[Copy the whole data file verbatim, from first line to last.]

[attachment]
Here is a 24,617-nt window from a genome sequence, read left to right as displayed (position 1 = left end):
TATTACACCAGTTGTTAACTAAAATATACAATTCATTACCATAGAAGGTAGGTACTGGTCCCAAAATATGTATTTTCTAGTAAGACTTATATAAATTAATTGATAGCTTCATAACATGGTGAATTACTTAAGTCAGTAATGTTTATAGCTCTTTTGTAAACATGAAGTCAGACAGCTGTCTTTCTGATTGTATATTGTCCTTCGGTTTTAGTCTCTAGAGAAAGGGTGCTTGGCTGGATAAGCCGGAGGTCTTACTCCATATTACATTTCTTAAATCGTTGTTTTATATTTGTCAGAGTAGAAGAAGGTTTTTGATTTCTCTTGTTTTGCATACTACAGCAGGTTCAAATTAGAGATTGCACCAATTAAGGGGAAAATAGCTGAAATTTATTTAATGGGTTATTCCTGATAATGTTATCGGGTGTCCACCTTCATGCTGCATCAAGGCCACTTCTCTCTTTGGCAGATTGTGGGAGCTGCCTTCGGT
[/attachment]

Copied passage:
Here is a 24,617-nt window from a genome sequence, read left to right as displayed (position 1 = left end):
TATTACACCAGTTGTTAACTAAAATATACAATTCATTACCATAGAAGGTAGGTACTGGTCCCAAAATATGTATTTTCTAGTAAGACTTATATAAATTAATTGATAGCTTCATAACATGGTGAATTACTTAAGTCAGTAATGTTTATAGCTCTTTTGTAAACATGAAGTCAGACAGCTGTCTTTCTGATTGTATATTGTCCTTCGGTTTTAGTCTCTAGAGAAAGGGTGCTTGGCTGGATAAGCCGGAGGTCTTACTCCATATTACATTTCTTAAATCGTTGTTTTATATTTGTCAGAGTAGAAGAAGGTTTTTGATTTCTCTTGTTTTGCATACTACAGCAGGTTCAAATTAGAGATTGCACCAATTAAGGGGAAAATAGCTGAAATTTATTTAATGGGTTATTCCTGATAATGTTATCGGGTGTCCACCTTCATGCTGCATCAAGGCCACTTCTCTCTTTGGCAGATTGTGGGAGCTGCCTTCGGT